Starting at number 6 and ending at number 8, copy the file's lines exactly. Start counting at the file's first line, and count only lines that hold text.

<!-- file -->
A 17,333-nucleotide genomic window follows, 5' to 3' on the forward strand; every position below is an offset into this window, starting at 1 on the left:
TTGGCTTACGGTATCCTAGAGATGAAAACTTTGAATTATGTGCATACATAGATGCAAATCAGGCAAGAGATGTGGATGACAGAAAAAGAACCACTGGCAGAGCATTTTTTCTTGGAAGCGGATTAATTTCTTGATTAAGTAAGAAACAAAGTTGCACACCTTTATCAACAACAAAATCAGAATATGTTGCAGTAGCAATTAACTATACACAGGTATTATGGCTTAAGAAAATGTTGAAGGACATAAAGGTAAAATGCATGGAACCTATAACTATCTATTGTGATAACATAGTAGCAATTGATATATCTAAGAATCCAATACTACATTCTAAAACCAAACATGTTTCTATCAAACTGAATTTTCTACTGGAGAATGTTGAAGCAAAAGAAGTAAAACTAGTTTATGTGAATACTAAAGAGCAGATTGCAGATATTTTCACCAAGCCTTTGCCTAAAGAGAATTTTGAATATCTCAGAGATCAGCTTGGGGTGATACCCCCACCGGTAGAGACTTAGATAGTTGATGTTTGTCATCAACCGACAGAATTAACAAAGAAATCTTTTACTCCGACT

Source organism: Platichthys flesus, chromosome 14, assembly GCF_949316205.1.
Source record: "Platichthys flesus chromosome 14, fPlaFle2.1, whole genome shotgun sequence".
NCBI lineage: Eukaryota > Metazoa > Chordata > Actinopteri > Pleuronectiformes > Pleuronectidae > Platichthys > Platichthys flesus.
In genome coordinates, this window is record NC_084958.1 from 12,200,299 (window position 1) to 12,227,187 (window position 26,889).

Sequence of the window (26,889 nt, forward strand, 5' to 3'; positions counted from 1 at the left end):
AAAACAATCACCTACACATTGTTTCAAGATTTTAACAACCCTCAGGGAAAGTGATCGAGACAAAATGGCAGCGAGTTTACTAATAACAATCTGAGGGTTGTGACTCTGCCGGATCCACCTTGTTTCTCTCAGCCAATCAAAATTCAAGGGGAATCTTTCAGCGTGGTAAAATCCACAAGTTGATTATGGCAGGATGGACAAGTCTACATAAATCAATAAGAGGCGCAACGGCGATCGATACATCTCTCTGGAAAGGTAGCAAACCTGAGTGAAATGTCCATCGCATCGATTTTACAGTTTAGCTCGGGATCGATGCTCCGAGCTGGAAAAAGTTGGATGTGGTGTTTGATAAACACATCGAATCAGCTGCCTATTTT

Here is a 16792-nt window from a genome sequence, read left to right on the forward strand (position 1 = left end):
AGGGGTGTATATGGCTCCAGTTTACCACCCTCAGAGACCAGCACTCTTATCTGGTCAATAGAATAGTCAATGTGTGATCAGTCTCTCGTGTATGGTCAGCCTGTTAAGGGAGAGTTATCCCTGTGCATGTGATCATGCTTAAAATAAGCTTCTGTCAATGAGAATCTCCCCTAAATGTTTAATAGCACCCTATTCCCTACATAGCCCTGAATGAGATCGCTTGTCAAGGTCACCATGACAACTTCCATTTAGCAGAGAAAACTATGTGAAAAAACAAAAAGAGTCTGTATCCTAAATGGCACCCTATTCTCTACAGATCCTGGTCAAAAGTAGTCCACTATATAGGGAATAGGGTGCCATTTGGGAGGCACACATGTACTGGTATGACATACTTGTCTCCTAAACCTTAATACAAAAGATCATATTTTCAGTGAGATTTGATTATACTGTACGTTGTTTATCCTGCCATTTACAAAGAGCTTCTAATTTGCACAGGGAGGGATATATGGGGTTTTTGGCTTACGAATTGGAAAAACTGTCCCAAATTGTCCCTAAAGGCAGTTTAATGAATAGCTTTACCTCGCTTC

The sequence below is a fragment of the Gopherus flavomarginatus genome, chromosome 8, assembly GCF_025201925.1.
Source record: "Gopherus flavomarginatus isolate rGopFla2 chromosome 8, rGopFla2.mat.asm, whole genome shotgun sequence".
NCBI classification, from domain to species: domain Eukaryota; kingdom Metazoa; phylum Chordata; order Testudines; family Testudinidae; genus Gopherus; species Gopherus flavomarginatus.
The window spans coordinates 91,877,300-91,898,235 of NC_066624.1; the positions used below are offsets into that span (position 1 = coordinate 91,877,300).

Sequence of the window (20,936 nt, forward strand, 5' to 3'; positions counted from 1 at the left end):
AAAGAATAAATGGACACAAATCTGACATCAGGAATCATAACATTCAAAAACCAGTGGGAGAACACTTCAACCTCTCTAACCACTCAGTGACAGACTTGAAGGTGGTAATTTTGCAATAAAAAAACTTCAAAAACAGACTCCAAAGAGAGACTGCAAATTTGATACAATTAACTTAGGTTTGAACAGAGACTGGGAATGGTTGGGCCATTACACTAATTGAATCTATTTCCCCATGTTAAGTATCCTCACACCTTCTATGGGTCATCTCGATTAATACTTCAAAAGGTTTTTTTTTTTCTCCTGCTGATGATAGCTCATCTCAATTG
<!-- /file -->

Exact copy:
In genome coordinates, this window is record NC_084958.1 from 12,200,299 (window position 1) to 12,227,187 (window position 26,889).

Sequence of the window (26,889 nt, forward strand, 5' to 3'; positions counted from 1 at the left end):
AAAACAATCACCTACACATTGTTTCAAGATTTTAACAACCCTCAGGGAAAGTGATCGAGACAAAATGGCAGCGAGTTTACTAATAACAATCTGAGGGTTGTGACTCTGCCGGATCCACCTTGTTTCTCTCAGCCAATCAAAATTCAAGGGGAATCTTTCAGCGTGGTAAAATCCACAAGTTGATTATGGCAGGATGGACAAGTCTACATAAATCAATAAGAGGCGCAACGGCGATCGATACATCTCTCTGGAAAGGTAGCAAACCTGAGTGAAATGTCCATCGCATCGATTTTACAGTTTAGCTCGGGATCGATGCTCCGAGCTGGAAAAAGTTGGATGTGGTGTTTGATAAACACATCGAATCAGCTGCCTATTTT